University of Tennessee at Knoxville’s annual Sex Week draws annual outrage

By April 9, 2018

It’s spring, which means that we’re starting to see birds migrating north, bees beginning to pollinate flowers, and the University of Tennessee at Knoxville’s annual “Sex Week” spark controversy.

Sex Week is a week of activities put together by the student organization Sexual Empowerment and Awareness at Tennessee (SEAT), which seeks to foster “a safe space where students can openly engage in comprehensive and academically informed discussion about all things related to sex, sexuality, relationships, and gender.”

We’ve been writing about Sex Week since 2013, when legislative interference resulted in UT pulling $11,000 in funding from the event. However, Sex Week went on after private donors pitched in to fund the event. The following year, state legislators attempted to cut off all funding for outside speakers, and in 2016, the Tennessee legislature passed a bill prohibiting any state funds from being used towards Sex Week. Despite these efforts to shut it down, Sex Week has continued, and is currently funded by opt-in student fees.

Sex Week was in the news yet again last week after Todd Starnes, a columnist and Fox News radio host, devoted a segment on his radio show and published an opinion piece on Fox News decrying the annual event. Starnes took aim at the event because he feels it does not reflect Tennessee’s values, and he suggested to his viewers that they “[c]onsider supporting private colleges that are reflective of your values that teach the Constitution.”

First, there’s no longer anything for the Tennessee legislature to defund because Sex Week doesn’t receive state money.  

Starnes was joined on his show by two guests, including former Tennessee State Senator Mae Beavers. The event has been a “shock to the good taxpayers of Tennessee for many years now,” said Beavers. She then called on the legislature to take action: “So many times we’re told, ‘Oh, you can’t do that.’ Well, we need to push the envelope on this one. This is ridiculous.”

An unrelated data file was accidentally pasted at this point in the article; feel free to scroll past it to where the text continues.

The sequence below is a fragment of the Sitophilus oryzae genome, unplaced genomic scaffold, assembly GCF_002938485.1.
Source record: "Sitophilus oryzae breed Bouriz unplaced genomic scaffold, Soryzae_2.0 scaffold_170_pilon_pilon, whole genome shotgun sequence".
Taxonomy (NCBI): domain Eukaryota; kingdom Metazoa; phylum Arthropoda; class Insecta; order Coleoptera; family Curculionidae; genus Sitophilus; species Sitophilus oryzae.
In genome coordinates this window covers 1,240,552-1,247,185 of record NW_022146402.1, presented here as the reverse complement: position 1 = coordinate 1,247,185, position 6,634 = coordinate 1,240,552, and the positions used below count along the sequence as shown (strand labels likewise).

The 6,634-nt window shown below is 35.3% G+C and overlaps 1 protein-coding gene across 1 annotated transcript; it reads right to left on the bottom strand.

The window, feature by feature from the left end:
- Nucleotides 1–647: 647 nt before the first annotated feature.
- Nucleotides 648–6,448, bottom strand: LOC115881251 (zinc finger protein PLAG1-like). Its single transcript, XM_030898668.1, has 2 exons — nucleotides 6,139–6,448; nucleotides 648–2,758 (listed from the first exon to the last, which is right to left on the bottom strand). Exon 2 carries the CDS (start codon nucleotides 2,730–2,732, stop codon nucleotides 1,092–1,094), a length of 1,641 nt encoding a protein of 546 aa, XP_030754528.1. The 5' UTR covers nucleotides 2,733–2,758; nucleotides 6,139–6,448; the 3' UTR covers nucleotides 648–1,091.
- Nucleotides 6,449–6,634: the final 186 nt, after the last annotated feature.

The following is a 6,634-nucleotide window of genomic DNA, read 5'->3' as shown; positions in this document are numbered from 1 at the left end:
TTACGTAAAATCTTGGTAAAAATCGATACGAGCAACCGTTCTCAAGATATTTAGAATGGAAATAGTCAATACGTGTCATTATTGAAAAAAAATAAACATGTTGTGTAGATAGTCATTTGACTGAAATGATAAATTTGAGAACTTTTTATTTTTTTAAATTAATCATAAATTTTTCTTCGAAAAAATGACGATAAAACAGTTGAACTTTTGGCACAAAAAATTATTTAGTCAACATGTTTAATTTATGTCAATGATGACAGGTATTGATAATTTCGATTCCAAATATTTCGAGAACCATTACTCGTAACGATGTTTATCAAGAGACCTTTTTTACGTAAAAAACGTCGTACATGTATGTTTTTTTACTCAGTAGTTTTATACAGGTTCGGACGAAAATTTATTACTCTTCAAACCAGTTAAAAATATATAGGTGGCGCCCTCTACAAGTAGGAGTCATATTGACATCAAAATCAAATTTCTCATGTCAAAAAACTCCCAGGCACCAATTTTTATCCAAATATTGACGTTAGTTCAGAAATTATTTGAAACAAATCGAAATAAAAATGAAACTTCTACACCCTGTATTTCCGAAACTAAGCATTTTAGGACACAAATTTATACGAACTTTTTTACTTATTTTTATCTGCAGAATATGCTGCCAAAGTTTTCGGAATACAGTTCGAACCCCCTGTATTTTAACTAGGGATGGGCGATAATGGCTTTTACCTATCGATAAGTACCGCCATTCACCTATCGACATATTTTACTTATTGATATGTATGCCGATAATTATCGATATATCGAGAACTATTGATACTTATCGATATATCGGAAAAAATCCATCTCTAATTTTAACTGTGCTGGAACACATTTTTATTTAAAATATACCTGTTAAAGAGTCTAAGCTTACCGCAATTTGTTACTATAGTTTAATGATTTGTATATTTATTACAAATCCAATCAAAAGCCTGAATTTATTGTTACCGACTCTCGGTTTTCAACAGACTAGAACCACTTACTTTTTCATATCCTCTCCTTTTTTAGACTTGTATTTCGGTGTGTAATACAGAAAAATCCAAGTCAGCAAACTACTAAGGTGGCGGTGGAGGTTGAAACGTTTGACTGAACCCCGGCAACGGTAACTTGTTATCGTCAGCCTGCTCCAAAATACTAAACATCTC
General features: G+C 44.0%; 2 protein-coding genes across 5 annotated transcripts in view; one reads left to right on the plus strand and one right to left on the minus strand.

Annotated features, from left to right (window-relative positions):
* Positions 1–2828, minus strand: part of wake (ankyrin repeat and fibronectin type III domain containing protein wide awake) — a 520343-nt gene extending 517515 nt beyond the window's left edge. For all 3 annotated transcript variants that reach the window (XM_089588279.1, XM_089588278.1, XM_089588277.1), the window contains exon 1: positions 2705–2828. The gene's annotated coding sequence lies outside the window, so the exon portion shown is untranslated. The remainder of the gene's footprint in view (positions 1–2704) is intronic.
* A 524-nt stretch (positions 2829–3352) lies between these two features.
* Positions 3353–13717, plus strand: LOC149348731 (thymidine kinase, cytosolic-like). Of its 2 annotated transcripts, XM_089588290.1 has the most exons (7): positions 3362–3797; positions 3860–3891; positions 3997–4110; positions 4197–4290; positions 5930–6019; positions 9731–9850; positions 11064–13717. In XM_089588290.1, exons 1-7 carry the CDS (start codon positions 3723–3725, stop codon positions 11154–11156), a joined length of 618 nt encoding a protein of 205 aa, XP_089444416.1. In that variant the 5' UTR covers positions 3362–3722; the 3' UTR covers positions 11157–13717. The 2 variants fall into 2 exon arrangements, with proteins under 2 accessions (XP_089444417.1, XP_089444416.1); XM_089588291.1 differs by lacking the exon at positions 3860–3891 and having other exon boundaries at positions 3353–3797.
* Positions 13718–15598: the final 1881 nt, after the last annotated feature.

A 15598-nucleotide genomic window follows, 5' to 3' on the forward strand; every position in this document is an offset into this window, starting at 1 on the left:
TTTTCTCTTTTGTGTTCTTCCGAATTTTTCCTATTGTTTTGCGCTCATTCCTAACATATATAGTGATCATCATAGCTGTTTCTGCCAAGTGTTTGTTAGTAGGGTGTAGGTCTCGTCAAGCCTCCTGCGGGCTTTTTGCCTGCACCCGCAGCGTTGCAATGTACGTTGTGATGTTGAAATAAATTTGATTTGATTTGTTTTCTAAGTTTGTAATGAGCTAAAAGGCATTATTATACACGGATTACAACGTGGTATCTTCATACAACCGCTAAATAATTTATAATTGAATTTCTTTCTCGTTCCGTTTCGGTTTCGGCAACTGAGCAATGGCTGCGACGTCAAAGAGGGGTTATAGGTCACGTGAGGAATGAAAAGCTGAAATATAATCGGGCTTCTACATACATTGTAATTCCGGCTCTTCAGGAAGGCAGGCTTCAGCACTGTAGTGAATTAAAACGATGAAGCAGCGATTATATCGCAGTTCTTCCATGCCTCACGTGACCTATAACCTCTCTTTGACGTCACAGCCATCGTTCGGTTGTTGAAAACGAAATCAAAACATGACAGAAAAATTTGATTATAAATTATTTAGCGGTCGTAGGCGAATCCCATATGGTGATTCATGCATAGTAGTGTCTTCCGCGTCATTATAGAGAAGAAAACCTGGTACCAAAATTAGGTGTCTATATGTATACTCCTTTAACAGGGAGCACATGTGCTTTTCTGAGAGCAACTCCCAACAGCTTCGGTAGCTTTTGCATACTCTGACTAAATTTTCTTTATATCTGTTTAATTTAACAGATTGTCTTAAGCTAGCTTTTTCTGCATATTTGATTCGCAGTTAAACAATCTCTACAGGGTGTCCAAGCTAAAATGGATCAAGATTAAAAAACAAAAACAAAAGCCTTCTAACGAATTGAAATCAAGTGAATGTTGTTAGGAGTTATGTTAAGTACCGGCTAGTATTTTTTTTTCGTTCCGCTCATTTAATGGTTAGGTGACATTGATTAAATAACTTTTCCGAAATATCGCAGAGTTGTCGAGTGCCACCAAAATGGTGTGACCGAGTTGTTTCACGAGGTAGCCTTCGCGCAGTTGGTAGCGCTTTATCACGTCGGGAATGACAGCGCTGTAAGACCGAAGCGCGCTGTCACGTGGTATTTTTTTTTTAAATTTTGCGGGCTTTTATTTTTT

It’s worth examining the arguments raised on Starnes’ show. First, there’s no longer anything for the Tennessee legislature to defund because Sex Week doesn’t receive state money. Sex Week programming is paid for by opt-in student activities fees. As UT spokesperson Tyra Haag told The College Fix: “Sex Week is a series of programs organized and funded by students who opt-in for a student fee at the beginning of the year. In 2014, the university adopted the opt-in policy at the state Legislature’s request.” So no state money is going to Sex Week.

It was also suggested on Starnes’ show that UT somehow prohibit it from occurring on campus. But UT can’t do that, not just because of First Amendment concerns, but because in May 2017, Tennessee passed the Campus Free Speech Protection Act. FIRE praised the law, which sailed through the Tennessee legislature, passing the House of Representatives with a vote of 85-7 and a unanimous 30-0 vote in the Senate. The act is relevant here because it prohibits discrimination in the allocation of student fees, and requires that colleges implement policies that affirm free speech and:

[maintain] a campus as a marketplace of ideas for all students and all faculty in which the free exchange of ideas is not to be suppressed because the ideas put forth are thought by some or even by most members of the institution’s community to be offensive, unwise, immoral, indecent, disagreeable, conservative, liberal, traditional, radical, or wrong-headed.